I've been looking for the past little while for a career change. Recently talking with family, the topic of watch makers and "horology" came up. I've begun doing a bit of research and it looks like something I would probably really enjoy. I spent a decade as a 3D modeller making video games and I think that I've got the aptitude and interest to make and repair time pieces. (as far back as I can remember I've always been fascinated by everything "miniature") From what I've learned so far, there is an enormous shortage of skilled watch repair people and people who can hand build parts which are no longer available. So much so that the accredited courses throughout the world tend to be 100% funded by manufacturers and the work is almost guaranteed when you graduate.
I know many BGG'ers tend to be thinkers and tinkerers so it was only natural that I assume that there has to be at least a couple watch makers lurking around here!
If you are a watch maker, I would love to pick your brain.
I don't know about anyone else, but I carry a pocketwatch. It's both a matter of personal taste and a luddite streak in me. Not a battery one either, I've got a very nice Charles Hubert windup hunter style watch.
I informally interned in high school in the mid 70s with a watchmaker. It was fascinating, but it takes a loooooooong time to learn. I ended up deciding to go to college instead, because I thought I might get a full salary job after college, but still be an apprentice at watchmaking after those four years.
My only advice is to check how long it takes to qualify for work after the courses you are thinking about and what certification they provide. When I was doing it it was a 5-6 year apprenticeship to get the certificate. I bet that's changed now.
At that time quartz and digital watches were curiosities. Nowadays, real watches are the curiosities. Demand for and supply of watchmakers is different now, so it's possible they've sped up the training process.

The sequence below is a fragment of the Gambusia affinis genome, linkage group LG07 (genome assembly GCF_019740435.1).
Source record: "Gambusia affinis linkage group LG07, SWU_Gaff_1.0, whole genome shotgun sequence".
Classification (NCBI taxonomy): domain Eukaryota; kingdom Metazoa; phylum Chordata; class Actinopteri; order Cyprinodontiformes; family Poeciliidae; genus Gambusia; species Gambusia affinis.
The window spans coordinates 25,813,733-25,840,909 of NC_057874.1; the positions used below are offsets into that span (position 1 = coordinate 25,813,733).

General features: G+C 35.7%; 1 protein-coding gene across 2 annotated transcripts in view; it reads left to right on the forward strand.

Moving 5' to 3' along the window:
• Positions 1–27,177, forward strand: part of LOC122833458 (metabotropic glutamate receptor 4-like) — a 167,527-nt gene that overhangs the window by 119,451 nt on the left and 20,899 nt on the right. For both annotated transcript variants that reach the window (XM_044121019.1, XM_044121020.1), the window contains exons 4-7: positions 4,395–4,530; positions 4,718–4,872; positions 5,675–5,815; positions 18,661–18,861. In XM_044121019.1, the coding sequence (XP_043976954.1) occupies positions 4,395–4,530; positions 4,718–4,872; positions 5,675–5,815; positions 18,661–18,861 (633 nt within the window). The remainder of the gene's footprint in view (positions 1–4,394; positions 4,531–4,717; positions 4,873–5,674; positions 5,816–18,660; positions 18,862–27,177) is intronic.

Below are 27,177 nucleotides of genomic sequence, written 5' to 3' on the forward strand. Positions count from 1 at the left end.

I hope you go for it. All this time later, I kind of wish I had taken the chance.
What kind of market is there for watches these days? No one in my family wears a watch.
Best of luck
I've got a few mechanical and automatic watches. I don't wear a watch daily but will often wear one when I'm going to be in situations where it's rude to pull out your phone to check the time. I find a watch helpful during boardgaming as well since I lose track of time easily.
I'm reminded though that it is just as much a production to haul my pocketwatch out by the chain, flip open the lid, check the time and then put it back in my pocket. But it looks cooler than consulting my phone.
In so far with my initial research, it seems that the programs in North America tend to be 2 years in length. I think there are European programs that are longer but it does depend on what you're trying to learn. I seem to be hitting a bit of a wall also. Looks like the training programs in Canada are either shut down or struggling to stay open. I only know of one program still available in Canada which is in Montreal and run completely in French which, I do not speak. At this point I am trying to find some watch makers who would be willing to discuss how they got into the business and what kind of training they underwent. The 2 year programs give you professional "WOSTEP" certification which is the standard set by the Swiss Institute of Watch Making. I know it would take years longer to really become a skilled watch maker. Like any career, you don't begin truly learning until you're working.